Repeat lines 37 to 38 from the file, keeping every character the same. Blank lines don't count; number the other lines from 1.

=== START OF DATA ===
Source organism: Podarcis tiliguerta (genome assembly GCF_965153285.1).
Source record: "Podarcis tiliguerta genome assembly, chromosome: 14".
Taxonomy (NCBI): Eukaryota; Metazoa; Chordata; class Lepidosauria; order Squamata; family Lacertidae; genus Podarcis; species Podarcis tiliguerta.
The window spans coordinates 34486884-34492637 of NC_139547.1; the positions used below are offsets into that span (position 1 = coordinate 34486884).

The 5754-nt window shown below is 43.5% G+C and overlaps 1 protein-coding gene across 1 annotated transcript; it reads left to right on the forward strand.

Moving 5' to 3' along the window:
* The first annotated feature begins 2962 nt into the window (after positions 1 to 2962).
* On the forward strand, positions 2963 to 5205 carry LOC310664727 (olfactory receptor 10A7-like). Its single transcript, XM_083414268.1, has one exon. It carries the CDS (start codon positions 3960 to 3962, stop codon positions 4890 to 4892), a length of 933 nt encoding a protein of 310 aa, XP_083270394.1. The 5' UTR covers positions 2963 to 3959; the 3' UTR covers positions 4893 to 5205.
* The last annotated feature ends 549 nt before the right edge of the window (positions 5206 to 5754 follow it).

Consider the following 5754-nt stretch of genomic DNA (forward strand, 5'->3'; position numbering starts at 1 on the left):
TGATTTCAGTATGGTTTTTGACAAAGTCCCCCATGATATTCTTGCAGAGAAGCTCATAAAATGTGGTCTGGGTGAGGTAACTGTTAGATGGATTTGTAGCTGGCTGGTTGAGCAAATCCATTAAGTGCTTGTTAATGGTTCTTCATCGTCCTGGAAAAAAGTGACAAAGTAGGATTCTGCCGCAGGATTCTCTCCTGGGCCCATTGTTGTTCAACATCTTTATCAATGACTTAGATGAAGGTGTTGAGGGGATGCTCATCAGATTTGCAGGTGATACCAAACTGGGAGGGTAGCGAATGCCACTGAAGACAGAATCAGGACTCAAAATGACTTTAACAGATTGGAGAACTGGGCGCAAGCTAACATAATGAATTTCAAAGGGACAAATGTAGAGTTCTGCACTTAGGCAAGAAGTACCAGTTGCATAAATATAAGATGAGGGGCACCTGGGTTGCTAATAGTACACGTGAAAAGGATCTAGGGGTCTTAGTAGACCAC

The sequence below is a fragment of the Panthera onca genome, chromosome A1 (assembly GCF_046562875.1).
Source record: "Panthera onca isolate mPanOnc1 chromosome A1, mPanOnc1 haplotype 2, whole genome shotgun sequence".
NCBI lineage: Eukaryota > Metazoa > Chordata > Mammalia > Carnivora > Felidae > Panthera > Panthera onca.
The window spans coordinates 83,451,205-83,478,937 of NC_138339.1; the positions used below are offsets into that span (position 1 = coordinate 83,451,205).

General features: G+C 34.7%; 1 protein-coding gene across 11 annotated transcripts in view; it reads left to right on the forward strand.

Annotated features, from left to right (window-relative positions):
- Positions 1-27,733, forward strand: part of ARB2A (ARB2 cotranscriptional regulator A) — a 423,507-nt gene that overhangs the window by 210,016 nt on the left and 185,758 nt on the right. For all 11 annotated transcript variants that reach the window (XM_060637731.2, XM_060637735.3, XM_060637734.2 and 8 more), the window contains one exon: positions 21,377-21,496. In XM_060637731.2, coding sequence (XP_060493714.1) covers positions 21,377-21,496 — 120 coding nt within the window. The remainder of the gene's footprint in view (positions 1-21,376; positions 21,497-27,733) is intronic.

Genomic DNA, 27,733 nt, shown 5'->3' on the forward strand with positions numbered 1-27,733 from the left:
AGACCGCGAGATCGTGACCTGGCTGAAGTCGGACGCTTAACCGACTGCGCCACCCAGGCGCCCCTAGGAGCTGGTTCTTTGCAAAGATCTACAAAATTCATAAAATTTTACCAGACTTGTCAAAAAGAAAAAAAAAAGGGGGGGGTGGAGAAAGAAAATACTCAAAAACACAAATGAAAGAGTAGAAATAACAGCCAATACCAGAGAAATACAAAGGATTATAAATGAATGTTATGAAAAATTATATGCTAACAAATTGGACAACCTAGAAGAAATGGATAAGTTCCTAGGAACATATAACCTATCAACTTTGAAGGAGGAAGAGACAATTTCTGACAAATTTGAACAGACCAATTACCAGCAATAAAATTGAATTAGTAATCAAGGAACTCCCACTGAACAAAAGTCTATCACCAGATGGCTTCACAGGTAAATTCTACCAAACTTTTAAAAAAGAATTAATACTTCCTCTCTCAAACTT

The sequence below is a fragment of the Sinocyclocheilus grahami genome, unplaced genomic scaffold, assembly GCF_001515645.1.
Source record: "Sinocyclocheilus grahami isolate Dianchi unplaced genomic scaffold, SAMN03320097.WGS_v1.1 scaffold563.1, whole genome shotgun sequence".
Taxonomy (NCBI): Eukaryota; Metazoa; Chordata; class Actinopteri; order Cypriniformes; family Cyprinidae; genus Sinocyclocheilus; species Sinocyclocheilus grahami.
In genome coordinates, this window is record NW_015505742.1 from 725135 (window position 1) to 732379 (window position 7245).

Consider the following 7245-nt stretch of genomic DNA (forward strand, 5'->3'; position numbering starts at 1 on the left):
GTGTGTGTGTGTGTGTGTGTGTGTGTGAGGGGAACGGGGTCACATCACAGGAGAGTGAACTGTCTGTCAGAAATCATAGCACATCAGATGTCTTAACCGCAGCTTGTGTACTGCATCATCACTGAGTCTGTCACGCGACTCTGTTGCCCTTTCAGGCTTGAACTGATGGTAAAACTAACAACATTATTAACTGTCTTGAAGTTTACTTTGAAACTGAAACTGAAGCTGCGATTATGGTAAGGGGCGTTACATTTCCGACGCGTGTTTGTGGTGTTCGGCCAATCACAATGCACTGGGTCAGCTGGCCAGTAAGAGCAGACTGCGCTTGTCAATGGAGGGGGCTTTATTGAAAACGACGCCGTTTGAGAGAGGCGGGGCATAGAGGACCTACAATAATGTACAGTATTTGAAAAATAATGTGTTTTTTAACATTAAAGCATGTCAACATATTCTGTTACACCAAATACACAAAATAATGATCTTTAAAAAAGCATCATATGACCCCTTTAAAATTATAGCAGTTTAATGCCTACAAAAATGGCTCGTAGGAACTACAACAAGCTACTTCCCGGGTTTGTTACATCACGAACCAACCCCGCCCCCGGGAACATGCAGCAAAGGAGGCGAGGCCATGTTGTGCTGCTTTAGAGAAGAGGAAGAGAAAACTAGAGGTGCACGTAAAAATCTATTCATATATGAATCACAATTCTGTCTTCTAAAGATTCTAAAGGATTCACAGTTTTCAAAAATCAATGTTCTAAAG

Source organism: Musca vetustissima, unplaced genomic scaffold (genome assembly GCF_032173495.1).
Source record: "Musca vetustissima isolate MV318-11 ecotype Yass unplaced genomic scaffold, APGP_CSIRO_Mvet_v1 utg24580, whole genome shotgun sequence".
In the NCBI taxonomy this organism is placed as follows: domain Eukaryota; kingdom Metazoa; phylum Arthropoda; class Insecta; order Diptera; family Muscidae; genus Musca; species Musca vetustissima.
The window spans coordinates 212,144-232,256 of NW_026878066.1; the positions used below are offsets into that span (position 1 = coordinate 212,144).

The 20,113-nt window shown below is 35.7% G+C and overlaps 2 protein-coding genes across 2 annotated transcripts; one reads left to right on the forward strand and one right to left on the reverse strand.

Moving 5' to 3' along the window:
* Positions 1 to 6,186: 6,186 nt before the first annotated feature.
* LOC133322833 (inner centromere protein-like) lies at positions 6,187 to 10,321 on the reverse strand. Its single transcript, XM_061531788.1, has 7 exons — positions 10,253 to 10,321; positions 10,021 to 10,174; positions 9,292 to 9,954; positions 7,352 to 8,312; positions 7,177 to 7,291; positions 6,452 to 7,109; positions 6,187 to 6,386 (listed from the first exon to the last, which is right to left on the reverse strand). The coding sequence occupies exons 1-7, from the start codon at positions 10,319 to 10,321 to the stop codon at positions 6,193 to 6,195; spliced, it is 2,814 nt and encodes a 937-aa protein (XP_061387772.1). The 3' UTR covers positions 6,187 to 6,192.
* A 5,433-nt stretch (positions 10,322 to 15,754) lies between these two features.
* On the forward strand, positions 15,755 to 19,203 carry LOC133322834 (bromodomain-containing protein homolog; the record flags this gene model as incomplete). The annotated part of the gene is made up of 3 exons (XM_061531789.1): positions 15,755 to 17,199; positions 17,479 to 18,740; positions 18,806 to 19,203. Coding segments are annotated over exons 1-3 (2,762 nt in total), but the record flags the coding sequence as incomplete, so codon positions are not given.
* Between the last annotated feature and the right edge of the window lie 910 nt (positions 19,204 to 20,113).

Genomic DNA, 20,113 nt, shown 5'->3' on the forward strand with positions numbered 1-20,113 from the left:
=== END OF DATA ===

* Between the last annotated feature and the right edge of the window lie 910 nt (positions 19,204 to 20,113).

Genomic DNA, 20,113 nt, shown 5'->3' on the forward strand with positions numbered 1-20,113 from the left: